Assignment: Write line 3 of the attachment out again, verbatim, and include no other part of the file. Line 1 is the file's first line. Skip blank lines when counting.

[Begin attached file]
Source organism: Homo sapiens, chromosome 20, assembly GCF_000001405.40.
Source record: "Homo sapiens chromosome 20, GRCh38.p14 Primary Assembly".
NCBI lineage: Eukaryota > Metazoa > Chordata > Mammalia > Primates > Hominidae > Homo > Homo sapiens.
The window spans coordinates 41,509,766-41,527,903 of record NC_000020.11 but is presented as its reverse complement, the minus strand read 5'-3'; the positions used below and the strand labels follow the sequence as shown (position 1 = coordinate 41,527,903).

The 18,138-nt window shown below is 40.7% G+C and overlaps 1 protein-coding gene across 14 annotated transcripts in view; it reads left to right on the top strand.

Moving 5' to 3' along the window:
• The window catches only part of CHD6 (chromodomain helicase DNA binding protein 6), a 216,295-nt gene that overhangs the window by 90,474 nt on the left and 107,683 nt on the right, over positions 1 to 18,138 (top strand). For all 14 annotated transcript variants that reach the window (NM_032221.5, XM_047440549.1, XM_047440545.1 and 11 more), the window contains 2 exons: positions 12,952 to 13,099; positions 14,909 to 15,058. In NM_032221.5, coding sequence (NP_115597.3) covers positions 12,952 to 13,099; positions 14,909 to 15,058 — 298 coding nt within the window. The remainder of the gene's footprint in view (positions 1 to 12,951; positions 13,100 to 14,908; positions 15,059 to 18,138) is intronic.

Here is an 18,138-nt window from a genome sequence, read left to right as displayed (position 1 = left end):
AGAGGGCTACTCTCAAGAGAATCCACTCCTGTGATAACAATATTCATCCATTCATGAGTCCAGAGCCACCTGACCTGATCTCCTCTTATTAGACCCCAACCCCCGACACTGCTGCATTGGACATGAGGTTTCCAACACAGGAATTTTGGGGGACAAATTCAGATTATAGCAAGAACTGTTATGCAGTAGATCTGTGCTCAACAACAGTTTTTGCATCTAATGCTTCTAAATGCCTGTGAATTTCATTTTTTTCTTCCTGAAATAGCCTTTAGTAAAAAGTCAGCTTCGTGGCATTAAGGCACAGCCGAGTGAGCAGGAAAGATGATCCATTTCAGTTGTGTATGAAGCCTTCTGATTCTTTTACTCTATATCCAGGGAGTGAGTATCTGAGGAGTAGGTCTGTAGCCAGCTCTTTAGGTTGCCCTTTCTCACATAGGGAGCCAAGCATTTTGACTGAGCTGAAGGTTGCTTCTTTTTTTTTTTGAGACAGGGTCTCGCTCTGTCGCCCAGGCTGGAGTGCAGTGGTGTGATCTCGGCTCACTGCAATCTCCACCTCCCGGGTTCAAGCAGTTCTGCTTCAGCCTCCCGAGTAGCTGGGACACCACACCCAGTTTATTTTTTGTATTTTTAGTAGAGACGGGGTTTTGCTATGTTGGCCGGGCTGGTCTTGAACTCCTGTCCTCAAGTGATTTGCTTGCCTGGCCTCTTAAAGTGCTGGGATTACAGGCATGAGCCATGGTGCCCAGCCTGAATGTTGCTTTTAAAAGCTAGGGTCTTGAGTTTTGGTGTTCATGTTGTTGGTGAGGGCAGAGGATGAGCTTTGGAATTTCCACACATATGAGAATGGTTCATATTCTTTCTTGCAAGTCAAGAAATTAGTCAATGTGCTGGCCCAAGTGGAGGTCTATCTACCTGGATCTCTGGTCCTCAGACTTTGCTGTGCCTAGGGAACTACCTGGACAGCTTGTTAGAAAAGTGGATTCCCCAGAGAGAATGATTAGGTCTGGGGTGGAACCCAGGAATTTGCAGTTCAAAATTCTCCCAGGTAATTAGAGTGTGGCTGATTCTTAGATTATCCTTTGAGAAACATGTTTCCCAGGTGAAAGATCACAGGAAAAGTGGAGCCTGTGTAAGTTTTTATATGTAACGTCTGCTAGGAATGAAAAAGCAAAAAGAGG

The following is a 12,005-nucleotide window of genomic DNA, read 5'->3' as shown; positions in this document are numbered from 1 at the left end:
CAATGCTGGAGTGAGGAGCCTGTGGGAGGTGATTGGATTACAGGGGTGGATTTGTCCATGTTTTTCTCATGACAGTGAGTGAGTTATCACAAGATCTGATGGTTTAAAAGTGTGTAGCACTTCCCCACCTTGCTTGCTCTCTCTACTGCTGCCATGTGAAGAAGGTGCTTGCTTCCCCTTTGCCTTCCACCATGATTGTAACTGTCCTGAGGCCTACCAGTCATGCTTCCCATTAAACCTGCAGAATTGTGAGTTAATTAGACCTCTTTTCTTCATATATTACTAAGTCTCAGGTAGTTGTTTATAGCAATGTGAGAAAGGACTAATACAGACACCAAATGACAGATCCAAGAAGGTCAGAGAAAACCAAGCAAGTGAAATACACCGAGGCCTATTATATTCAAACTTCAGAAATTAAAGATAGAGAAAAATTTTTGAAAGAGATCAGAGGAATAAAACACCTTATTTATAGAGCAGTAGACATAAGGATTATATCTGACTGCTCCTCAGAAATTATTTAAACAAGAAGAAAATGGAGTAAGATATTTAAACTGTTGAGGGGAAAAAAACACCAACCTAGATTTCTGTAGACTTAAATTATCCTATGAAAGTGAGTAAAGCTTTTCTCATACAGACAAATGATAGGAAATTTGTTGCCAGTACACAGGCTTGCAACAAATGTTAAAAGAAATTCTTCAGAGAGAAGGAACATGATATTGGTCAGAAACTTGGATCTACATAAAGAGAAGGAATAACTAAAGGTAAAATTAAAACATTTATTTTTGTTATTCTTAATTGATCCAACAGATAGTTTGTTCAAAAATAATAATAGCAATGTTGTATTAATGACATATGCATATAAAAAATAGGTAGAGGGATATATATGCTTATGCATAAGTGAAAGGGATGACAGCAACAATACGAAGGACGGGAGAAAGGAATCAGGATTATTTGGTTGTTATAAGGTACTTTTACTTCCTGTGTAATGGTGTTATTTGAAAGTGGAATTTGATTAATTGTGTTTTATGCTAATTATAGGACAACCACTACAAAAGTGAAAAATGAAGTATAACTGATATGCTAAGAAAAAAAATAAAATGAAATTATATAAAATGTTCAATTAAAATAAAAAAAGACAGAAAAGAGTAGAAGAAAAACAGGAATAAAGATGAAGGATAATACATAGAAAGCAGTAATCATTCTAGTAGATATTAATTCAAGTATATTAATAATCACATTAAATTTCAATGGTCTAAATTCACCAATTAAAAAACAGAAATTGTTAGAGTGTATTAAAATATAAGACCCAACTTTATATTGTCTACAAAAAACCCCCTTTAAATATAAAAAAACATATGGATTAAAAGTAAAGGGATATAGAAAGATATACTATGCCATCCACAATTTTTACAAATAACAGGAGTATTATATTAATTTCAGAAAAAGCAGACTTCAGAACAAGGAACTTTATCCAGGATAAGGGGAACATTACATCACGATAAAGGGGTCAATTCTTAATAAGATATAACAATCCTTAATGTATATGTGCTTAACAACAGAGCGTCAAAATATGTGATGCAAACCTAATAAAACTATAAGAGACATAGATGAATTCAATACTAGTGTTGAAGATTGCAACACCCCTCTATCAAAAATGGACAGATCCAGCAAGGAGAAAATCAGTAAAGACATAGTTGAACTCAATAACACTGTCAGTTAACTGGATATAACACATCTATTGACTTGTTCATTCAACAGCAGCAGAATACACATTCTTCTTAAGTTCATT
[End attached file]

NCBI lineage: Eukaryota > Metazoa > Chordata > Mammalia > Primates > Hominidae > Homo > Homo sapiens.